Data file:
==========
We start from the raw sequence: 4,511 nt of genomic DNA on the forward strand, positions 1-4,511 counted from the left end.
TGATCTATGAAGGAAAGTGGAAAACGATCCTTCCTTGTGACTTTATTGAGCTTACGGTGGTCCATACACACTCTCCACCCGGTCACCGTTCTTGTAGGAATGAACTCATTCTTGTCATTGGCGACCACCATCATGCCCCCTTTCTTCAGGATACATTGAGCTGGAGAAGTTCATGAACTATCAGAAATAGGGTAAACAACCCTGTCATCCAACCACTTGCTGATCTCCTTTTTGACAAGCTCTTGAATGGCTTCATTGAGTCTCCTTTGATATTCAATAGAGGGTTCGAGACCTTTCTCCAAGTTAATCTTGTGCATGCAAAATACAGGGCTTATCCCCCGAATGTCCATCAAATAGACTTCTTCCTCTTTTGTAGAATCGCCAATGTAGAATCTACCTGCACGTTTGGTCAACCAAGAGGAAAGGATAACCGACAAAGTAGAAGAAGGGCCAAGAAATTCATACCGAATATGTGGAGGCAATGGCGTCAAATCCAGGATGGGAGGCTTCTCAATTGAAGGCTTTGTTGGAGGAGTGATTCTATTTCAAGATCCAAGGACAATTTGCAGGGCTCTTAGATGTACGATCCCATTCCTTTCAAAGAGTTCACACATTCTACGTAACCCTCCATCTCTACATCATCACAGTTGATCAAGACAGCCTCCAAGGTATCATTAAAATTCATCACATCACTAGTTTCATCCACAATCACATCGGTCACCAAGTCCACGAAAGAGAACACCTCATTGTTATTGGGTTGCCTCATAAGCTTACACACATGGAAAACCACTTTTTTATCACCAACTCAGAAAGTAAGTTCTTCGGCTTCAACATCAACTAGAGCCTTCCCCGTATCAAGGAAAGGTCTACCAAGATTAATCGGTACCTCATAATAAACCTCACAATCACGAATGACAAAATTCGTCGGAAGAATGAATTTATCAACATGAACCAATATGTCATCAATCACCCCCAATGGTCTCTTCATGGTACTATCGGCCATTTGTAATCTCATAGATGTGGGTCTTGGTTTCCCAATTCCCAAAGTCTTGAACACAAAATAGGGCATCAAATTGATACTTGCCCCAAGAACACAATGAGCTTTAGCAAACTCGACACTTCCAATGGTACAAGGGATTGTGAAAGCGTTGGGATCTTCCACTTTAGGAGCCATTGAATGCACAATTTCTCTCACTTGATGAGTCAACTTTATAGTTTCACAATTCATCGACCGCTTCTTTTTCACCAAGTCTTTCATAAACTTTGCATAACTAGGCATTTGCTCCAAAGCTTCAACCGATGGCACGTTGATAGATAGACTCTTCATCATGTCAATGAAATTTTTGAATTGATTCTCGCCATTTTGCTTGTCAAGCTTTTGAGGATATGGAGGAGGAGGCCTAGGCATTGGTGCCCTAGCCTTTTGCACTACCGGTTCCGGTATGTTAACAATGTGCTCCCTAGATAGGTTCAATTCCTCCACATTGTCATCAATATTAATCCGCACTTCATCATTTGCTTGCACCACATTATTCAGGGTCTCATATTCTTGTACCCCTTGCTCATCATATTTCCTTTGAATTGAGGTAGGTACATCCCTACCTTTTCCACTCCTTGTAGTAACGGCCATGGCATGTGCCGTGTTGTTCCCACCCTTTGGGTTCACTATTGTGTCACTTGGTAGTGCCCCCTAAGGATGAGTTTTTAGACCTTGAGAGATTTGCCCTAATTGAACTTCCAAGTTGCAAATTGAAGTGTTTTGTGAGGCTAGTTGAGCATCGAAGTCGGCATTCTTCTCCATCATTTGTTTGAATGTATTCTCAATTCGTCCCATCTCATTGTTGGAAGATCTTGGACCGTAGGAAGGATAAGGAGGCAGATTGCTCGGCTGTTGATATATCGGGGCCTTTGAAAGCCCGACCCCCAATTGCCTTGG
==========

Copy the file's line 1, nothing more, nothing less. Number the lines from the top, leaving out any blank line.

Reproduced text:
We start from the raw sequence: 4,511 nt of genomic DNA on the forward strand, positions 1-4,511 counted from the left end.